Born to Scottish parents — just 10 minutes apart — they grew up in a west London household so close to a railroad that trains would rattle the windows. After leaving school at 16, the twins joined the accounts department of General Electric Co., according to “The Twin Enigma,” a 2016 book by Vivienne Lewin.

They teamed up in the 1960s to turn old boarding houses into hotels and moved into breweries and casinos, marking the beginning of their business empire. Their holdings include delivery service Yodel and online retailer The Very Group.

Frederick is also in court with his estranged wife, Hiroko Barclay. A judge who oversaw the divorce’s preliminary hearing placed limits on what can be reported, but the case may eventually shed light on the Barclay family’s finances if it reaches a public decision.

Ritz Sale

Public filings show hints of the Barclay family’s fallout even before start of the court case, and how the Ritz’s new owner snapped up one of the Barclays’ most valuable assets.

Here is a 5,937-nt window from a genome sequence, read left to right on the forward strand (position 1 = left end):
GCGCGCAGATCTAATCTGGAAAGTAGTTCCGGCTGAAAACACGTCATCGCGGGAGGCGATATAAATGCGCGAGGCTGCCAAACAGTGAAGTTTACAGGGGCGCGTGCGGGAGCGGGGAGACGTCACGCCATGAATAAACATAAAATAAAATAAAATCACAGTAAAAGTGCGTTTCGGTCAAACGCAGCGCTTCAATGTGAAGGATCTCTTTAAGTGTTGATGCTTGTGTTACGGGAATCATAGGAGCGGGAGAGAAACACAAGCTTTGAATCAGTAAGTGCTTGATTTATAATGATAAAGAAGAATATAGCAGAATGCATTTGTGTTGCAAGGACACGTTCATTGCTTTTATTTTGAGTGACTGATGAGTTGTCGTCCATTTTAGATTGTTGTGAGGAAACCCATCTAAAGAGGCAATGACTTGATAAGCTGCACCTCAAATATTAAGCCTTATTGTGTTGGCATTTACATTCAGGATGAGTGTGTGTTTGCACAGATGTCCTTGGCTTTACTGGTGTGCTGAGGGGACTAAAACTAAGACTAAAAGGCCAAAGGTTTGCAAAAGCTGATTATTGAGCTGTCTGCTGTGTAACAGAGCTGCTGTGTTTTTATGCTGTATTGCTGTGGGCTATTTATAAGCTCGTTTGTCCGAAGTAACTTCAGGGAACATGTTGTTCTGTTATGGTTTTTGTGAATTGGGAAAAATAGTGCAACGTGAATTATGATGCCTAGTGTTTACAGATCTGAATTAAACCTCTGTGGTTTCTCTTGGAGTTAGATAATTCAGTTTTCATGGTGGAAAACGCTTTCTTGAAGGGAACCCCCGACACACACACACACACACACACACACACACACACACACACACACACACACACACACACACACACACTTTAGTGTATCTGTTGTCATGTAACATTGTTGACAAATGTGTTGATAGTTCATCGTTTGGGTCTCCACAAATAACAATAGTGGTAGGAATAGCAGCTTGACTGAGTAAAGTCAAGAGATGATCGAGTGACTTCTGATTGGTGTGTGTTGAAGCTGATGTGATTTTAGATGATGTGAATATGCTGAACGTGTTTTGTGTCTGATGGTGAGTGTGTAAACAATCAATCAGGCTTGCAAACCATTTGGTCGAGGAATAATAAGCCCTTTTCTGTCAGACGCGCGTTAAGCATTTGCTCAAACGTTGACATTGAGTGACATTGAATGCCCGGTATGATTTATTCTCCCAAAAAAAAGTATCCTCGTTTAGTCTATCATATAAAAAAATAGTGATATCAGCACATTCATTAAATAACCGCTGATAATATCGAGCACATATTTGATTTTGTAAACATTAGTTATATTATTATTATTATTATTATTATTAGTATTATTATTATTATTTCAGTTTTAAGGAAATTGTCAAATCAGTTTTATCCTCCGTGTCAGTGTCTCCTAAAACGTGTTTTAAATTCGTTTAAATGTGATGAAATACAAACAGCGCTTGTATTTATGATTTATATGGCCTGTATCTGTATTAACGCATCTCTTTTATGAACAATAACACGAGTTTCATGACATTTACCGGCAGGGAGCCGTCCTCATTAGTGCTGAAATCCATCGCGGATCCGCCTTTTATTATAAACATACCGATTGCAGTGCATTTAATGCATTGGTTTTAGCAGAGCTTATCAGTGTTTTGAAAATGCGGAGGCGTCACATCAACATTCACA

Aidan and Howard Barclay replaced Amanda and one of her associates as directors across the Ritz companies a week after Alistair Barclay was recorded handling the bug. The brothers secured a deal with Qatari businessman Abdulhadi Mana Al-Hajri for the Ritz for around 800 million pounds in March, with Frederick and Amanda finding out through press reports, despite Amanda holding a 25% stake in the hotel.

“We are surprised and perturbed by the announcement that the Ritz hotel has allegedly been sold,” a spokesman for Frederick said at the time. “We have neither consulted nor have we approved this sale.”

Al-Hajri, the 40-year-old brother-in-law of Qatar’s ruler, is following the style of the Barclays’ stewardship of the Ritz by keeping a low profile. In addition to the London hotel, his real estate holdings include Turkey’s most expensive home and a $50 million Miami mansion, according to local media. 

Another of Frederick and Amanda’s lawyers, Desmond Browne, summarized the ongoing family feud in court earlier this year.

“We all remember Tolstoy saying ‘each unhappy family is unhappy in its own way’,” he said. “Here, the children of Sir Frederick and Sir David have been at odds…concerning the family trusts, and cousin, sadly, has been pitched against cousin.”

This article was provided by Bloomberg News.

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